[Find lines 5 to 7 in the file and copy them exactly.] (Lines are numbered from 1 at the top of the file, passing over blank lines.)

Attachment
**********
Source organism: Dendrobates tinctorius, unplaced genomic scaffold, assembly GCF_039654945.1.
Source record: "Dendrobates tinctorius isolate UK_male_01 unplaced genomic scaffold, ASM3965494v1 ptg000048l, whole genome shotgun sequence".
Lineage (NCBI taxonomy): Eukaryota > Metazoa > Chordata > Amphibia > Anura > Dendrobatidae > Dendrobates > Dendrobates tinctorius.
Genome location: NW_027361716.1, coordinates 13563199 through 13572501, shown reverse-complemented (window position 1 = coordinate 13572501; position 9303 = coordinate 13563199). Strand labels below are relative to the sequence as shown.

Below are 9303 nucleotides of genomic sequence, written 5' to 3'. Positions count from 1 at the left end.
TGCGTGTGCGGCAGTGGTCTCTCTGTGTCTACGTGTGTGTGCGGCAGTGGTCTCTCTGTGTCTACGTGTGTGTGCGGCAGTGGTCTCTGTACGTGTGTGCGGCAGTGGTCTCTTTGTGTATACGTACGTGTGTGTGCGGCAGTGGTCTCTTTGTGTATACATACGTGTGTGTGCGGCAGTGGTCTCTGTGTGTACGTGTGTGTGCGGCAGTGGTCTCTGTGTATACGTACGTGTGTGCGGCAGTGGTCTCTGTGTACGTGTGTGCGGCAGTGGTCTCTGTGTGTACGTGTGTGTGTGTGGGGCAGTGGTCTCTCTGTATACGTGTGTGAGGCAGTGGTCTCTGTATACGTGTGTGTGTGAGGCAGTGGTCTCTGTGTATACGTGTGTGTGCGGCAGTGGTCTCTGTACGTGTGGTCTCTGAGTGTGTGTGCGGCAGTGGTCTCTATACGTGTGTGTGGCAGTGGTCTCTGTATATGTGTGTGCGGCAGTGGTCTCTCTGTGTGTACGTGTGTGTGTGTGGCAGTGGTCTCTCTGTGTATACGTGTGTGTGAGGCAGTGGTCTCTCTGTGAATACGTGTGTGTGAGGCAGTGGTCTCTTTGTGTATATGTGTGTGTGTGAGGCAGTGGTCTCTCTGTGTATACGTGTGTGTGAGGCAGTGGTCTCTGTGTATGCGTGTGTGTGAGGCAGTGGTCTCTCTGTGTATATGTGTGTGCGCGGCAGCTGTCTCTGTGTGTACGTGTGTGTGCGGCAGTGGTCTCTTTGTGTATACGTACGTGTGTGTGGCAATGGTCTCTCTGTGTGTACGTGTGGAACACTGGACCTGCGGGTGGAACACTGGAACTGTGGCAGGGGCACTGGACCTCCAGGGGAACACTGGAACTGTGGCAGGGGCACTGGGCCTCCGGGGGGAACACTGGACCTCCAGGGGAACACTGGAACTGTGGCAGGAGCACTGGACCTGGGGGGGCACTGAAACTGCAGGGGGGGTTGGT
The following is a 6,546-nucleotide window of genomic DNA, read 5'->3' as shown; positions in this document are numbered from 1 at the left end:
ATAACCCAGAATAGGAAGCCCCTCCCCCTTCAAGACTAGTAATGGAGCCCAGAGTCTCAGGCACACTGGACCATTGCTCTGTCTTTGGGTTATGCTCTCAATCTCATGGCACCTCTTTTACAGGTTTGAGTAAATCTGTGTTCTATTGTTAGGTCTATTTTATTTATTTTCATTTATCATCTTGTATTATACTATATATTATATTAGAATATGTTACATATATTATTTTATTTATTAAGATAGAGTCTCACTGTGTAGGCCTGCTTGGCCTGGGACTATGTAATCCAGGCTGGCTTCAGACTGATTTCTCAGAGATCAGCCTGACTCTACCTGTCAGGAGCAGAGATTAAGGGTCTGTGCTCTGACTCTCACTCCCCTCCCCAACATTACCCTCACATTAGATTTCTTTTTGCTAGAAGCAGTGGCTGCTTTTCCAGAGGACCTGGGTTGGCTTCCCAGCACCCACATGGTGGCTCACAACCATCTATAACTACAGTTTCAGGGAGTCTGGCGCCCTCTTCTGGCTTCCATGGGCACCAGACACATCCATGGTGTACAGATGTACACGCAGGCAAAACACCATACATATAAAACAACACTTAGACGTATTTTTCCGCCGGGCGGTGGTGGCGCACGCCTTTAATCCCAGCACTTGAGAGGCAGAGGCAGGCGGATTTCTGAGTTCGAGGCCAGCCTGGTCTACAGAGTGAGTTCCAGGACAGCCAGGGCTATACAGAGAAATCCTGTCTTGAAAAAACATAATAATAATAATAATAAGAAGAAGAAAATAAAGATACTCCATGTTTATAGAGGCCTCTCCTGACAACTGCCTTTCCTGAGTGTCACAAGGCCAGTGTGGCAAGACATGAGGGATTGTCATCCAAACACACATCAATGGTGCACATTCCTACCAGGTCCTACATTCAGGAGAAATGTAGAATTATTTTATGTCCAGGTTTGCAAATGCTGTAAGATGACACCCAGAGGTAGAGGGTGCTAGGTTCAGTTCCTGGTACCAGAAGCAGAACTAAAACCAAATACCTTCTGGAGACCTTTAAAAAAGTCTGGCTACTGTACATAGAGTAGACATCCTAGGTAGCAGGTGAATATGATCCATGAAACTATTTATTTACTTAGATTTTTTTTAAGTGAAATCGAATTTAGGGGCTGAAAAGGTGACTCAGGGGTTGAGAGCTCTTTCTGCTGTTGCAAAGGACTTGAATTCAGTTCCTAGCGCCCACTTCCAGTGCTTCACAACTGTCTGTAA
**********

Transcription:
Below are 9303 nucleotides of genomic sequence, written 5' to 3'. Positions count from 1 at the left end.
TGCGTGTGCGGCAGTGGTCTCTCTGTGTCTACGTGTGTGTGCGGCAGTGGTCTCTCTGTGTCTACGTGTGTGTGCGGCAGTGGTCTCTGTACGTGTGTGCGGCAGTGGTCTCTTTGTGTATACGTACGTGTGTGTGCGGCAGTGGTCTCTTTGTGTATACATACGTGTGTGTGCGGCAGTGGTCTCTGTGTGTACGTGTGTGTGCGGCAGTGGTCTCTGTGTATACGTACGTGTGTGCGGCAGTGGTCTCTGTGTACGTGTGTGCGGCAGTGGTCTCTGTGTGTACGTGTGTGTGTGTGGGGCAGTGGTCTCTCTGTATACGTGTGTGAGGCAGTGGTCTCTGTATACGTGTGTGTGTGAGGCAGTGGTCTCTGTGTATACGTGTGTGTGCGGCAGTGGTCTCTGTACGTGTGGTCTCTGAGTGTGTGTGCGGCAGTGGTCTCTATACGTGTGTGTGGCAGTGGTCTCTGTATATGTGTGTGCGGCAGTGGTCTCTCTGTGTGTACGTGTGTGTGTGTGGCAGTGGTCTCTCTGTGTATACGTGTGTGTGAGGCAGTGGTCTCTCTGTGAATACGTGTGTGTGAGGCAGTGGTCTCTTTGTGTATATGTGTGTGTGTGAGGCAGTGGTCTCTCTGTGTATACGTGTGTGTGAGGCAGTGGTCTCTGTGTATGCGTGTGTGTGAGGCAGTGGTCTCTCTGTGTATATGTGTGTGCGCGGCAGCTGTCTCTGTGTGTACGTGTGTGTGCGGCAGTGGTCTCTTTGTGTATACGTACGTGTGTGTGGCAATGGTCTCTCTGTGTGTACGTGTGGAACACTGGACCTGCGGGTGGAACACTGGAACTGTGGCAGGGGCACTGGACCTCCAGGGGAACACTGGAACTGTGGCAGGGGCACTGGGCCTCCGGGGGGAACACTGGACCTCCAGGGGAACACTGGAACTGTGGCAGGAGCACTGGACCTGGGGGGGCACTGAAACTGCAGGGGGGGTTGGT
The following is a 6,546-nucleotide window of genomic DNA, read 5'->3' as shown; positions in this document are numbered from 1 at the left end: